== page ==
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Wednesday, January 13, 1999 Published at 19:11 GMT


Thinking on screen

Using brainpower alone, selecting each letter takes four second

Paralysed people have been taught to type using their brainwaves, thanks to a device which measures the electrical waves through the skull.

Last year two patients were able to write messages on a computer via electrodes implanted in their brains but the new method does not require risky surgery, simply placing electrodes on the top of the head.

"We have got patients writing messages who couldn't communicate at all," said Edward Taub of the University of Alabama at Birmingham in New Scientist magazine.

Motor cortex signals

The scientists, led by Niels Birbaumer of the University of Tubingen, Germany, has to train the three patients to harness their brain power. The two electrodes, the size of contact lenses, picked up signals from near the motor cortex.

[ image: The on-screen panel has 32 letters and punctuation marks]
The on-screen panel has 32 letters and punctuation marks
The patients had to learn to make their cortical potentials more negative or positive to move a cursor up and down a computer screen. At each successive session the researchers made the task more difficult, requiring the patients to generate bigger and bigger changes in their cortical potentials.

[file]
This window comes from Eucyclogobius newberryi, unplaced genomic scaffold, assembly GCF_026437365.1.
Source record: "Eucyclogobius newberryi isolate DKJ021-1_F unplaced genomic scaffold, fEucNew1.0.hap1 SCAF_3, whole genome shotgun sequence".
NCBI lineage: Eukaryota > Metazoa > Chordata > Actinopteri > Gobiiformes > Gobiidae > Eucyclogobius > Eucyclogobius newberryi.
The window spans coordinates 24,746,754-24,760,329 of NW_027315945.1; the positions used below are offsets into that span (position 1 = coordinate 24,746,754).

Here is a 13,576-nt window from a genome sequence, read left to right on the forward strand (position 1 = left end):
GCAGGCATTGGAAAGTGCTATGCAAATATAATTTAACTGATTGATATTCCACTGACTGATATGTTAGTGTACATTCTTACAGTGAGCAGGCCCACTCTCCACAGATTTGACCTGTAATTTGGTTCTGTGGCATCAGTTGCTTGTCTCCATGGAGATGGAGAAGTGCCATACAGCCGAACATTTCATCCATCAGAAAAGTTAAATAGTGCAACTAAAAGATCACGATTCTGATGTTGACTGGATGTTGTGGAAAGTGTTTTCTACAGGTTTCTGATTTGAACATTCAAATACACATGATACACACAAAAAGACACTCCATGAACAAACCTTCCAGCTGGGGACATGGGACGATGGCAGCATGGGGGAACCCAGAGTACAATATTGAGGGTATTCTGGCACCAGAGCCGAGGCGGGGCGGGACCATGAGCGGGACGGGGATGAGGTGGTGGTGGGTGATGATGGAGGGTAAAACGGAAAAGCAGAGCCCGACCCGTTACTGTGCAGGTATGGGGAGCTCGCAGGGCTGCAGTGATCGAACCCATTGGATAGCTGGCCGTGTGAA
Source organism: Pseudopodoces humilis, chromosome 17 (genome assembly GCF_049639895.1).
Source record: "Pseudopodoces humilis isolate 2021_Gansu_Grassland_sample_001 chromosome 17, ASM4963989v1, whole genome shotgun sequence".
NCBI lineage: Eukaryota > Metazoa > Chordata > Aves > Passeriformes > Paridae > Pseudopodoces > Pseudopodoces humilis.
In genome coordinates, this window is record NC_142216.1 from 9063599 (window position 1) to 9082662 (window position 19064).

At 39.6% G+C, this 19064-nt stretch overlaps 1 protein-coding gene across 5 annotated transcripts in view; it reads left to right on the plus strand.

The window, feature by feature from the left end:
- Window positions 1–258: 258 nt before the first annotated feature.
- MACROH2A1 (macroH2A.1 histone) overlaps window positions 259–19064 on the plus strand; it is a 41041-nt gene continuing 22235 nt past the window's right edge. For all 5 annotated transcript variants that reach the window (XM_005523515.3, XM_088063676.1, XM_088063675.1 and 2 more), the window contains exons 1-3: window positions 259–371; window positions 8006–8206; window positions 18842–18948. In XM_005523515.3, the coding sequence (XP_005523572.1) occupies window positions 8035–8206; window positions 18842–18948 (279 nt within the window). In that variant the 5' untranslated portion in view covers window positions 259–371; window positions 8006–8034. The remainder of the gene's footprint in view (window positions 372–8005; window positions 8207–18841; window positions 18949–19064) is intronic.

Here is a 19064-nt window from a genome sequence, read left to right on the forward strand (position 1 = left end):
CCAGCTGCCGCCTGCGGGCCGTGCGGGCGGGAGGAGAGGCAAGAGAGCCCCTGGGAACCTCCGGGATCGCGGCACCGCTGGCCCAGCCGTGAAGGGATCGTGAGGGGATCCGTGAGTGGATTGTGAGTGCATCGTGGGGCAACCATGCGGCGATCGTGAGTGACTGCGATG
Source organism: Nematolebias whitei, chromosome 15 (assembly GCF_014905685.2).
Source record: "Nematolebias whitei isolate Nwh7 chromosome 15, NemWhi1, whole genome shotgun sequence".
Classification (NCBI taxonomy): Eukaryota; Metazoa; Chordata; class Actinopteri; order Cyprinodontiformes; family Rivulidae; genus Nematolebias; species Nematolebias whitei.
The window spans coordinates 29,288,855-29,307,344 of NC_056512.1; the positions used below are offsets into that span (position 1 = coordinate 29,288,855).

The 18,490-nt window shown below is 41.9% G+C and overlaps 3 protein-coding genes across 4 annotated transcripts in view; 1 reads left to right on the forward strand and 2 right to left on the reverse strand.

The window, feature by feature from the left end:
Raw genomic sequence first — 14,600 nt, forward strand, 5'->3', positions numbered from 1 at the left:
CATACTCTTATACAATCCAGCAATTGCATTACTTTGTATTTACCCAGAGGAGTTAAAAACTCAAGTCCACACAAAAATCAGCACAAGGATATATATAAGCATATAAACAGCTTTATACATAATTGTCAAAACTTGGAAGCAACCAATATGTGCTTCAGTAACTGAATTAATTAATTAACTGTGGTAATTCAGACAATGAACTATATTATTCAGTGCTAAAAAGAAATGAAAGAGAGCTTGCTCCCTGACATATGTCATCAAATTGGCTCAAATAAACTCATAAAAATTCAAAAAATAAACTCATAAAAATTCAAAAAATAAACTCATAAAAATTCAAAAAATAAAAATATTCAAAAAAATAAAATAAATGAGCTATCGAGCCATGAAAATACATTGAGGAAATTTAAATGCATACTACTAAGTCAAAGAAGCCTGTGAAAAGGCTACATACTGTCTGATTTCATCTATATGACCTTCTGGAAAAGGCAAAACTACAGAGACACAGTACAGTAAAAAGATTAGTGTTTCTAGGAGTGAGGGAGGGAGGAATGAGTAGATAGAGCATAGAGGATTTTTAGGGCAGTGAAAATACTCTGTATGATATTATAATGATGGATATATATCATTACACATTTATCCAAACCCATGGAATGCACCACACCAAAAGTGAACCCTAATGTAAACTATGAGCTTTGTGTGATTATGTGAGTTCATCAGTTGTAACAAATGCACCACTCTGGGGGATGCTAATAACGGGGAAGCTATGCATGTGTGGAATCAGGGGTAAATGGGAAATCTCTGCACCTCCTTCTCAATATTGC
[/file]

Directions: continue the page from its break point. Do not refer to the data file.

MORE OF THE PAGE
Alphabet choice

When the patients could control the cursor well, they began to write. They selected each letter by whittling down the alphabet. First they choose one half of the alphabet, then half of that half and so on.

It took the patients an average of 80 seconds to pick a letter, meaning a short sentence could be written in about 30 minutes.

Dr Taub recognises that a system based solely on either-or choices will always be limited. But he believes it will be possible to train patients to make choices between more than two options if they can create several levels of positive or negative cortical potential.

In the meantime, the "thought translation device" could be speeded up by using the context of the sentence to make accurate guesses of the word after the first letters are typed.

The patients were suffering from amyotrophic lateral sclerosis, a neurodegenerative disease which often leads to total paralysis.

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